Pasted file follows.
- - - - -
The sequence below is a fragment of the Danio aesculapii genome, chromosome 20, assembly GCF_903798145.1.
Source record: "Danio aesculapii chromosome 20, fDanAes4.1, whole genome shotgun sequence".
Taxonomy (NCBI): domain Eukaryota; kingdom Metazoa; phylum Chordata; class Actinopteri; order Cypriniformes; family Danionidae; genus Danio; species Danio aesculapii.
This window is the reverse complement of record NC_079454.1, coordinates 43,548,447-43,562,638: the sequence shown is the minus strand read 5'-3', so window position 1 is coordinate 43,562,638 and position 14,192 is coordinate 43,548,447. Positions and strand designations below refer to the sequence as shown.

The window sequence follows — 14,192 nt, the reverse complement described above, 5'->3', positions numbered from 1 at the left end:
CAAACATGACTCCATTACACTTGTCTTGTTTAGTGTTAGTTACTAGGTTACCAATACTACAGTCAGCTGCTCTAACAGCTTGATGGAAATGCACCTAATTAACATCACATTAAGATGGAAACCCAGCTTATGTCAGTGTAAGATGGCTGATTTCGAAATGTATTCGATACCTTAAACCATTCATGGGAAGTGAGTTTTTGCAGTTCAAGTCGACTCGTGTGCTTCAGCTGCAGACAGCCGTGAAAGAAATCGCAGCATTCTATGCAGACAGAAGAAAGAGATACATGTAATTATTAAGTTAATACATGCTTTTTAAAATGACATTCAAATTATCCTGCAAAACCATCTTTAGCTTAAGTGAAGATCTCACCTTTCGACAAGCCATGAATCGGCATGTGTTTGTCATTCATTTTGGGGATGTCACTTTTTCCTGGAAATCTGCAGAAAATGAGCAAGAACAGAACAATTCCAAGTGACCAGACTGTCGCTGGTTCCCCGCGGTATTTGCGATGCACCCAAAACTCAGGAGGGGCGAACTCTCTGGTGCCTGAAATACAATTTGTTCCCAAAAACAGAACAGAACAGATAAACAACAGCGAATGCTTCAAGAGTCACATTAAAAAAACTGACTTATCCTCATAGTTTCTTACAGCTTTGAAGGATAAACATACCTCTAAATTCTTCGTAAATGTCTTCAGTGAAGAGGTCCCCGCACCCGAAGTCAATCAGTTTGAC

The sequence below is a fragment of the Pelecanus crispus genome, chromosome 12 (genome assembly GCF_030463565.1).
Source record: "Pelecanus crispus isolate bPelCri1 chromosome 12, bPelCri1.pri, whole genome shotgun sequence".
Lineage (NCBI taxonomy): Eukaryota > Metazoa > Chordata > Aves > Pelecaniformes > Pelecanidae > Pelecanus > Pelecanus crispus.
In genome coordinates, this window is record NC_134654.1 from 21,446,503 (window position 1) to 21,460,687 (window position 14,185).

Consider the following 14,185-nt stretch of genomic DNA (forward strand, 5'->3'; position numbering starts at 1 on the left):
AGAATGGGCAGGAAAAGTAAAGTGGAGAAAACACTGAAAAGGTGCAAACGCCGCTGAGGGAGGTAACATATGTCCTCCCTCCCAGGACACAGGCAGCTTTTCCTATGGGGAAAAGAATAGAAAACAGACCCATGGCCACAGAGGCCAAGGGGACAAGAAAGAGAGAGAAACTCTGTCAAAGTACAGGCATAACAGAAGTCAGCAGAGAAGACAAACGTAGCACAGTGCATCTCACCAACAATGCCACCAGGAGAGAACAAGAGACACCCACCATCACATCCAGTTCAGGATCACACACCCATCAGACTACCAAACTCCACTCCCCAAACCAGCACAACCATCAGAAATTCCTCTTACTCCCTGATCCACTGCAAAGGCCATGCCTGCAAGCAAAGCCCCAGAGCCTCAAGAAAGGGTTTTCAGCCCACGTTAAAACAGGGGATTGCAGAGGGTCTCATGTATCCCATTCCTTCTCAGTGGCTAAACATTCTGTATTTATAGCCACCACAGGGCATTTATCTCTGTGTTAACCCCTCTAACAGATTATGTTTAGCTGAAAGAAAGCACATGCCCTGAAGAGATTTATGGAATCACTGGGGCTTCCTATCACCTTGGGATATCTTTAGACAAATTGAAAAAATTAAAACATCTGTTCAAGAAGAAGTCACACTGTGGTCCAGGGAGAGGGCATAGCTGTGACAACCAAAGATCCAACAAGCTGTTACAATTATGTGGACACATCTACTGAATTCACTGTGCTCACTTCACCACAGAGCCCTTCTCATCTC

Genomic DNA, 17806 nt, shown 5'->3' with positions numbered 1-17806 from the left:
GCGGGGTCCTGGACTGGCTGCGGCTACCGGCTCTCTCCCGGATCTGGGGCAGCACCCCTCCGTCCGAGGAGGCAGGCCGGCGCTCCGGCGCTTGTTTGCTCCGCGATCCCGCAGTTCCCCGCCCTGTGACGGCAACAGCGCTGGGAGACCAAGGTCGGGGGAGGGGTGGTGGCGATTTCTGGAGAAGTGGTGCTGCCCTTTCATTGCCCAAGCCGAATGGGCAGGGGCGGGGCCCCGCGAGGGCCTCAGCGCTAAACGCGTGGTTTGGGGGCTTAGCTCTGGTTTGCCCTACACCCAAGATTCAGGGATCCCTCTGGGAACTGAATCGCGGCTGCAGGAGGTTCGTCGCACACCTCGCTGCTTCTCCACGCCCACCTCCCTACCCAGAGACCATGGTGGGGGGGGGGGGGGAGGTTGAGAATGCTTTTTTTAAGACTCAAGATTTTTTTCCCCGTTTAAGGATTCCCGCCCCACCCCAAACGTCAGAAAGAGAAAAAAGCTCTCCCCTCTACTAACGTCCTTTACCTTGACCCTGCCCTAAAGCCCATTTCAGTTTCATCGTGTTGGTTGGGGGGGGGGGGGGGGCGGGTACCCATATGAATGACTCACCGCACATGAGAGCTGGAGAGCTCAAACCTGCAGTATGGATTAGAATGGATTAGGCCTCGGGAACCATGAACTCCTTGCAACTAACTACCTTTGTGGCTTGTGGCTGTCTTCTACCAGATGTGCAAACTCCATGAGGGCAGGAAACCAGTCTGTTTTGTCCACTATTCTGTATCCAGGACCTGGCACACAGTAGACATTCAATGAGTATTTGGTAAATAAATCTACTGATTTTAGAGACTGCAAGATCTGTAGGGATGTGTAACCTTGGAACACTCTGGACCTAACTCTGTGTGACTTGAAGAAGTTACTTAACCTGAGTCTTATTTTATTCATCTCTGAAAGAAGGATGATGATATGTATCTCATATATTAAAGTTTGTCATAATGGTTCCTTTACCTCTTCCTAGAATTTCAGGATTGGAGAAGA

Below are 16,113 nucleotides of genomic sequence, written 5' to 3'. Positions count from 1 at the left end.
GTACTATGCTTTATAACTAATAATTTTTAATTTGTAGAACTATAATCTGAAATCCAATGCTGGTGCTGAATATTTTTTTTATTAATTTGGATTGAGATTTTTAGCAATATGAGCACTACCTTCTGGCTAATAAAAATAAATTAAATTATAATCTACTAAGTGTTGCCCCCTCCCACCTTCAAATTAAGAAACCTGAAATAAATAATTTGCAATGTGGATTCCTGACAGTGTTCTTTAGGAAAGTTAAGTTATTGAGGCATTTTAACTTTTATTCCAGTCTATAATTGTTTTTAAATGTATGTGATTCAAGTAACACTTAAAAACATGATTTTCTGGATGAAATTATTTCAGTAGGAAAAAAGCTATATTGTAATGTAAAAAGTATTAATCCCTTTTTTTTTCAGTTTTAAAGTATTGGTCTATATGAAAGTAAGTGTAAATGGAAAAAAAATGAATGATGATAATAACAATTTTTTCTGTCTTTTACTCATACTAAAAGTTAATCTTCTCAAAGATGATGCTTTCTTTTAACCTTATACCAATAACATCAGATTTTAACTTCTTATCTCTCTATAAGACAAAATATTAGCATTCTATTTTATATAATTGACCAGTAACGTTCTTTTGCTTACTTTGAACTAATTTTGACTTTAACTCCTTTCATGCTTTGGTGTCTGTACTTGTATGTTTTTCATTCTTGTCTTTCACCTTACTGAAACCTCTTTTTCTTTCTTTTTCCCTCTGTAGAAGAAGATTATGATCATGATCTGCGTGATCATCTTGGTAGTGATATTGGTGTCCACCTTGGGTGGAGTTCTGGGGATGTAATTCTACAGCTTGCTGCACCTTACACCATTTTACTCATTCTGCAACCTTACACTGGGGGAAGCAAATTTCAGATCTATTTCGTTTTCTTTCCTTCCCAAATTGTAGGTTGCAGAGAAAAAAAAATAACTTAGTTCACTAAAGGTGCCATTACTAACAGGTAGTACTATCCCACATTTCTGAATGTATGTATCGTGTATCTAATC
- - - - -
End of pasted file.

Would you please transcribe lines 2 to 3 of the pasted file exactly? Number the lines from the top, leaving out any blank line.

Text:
Source record: "Danio aesculapii chromosome 20, fDanAes4.1, whole genome shotgun sequence".
Taxonomy (NCBI): domain Eukaryota; kingdom Metazoa; phylum Chordata; class Actinopteri; order Cypriniformes; family Danionidae; genus Danio; species Danio aesculapii.